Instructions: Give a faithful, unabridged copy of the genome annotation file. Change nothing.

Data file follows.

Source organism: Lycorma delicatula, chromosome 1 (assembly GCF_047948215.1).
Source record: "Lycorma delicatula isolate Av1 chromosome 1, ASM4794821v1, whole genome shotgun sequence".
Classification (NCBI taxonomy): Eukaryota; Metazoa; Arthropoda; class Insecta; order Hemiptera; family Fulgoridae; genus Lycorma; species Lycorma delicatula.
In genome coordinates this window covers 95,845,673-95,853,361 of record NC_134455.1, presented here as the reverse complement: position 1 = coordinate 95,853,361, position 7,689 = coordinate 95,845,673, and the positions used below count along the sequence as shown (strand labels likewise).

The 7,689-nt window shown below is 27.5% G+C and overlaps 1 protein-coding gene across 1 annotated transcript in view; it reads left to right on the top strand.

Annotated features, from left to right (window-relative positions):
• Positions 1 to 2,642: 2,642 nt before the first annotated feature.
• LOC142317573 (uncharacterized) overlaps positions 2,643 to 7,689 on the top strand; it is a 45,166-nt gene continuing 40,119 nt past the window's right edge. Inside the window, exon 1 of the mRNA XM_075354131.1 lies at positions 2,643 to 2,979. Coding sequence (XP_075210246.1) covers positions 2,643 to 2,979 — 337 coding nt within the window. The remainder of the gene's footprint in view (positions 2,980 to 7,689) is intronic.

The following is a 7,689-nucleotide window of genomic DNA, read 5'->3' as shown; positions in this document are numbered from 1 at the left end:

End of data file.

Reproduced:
Source organism: Lycorma delicatula, chromosome 1 (assembly GCF_047948215.1).
Source record: "Lycorma delicatula isolate Av1 chromosome 1, ASM4794821v1, whole genome shotgun sequence".
Classification (NCBI taxonomy): Eukaryota; Metazoa; Arthropoda; class Insecta; order Hemiptera; family Fulgoridae; genus Lycorma; species Lycorma delicatula.
In genome coordinates this window covers 95,845,673-95,853,361 of record NC_134455.1, presented here as the reverse complement: position 1 = coordinate 95,853,361, position 7,689 = coordinate 95,845,673, and the positions used below count along the sequence as shown (strand labels likewise).

The 7,689-nt window shown below is 27.5% G+C and overlaps 1 protein-coding gene across 1 annotated transcript in view; it reads left to right on the top strand.

Annotated features, from left to right (window-relative positions):
• Positions 1 to 2,642: 2,642 nt before the first annotated feature.
• LOC142317573 (uncharacterized) overlaps positions 2,643 to 7,689 on the top strand; it is a 45,166-nt gene continuing 40,119 nt past the window's right edge. Inside the window, exon 1 of the mRNA XM_075354131.1 lies at positions 2,643 to 2,979. Coding sequence (XP_075210246.1) covers positions 2,643 to 2,979 — 337 coding nt within the window. The remainder of the gene's footprint in view (positions 2,980 to 7,689) is intronic.

The following is a 7,689-nucleotide window of genomic DNA, read 5'->3' as shown; positions in this document are numbered from 1 at the left end: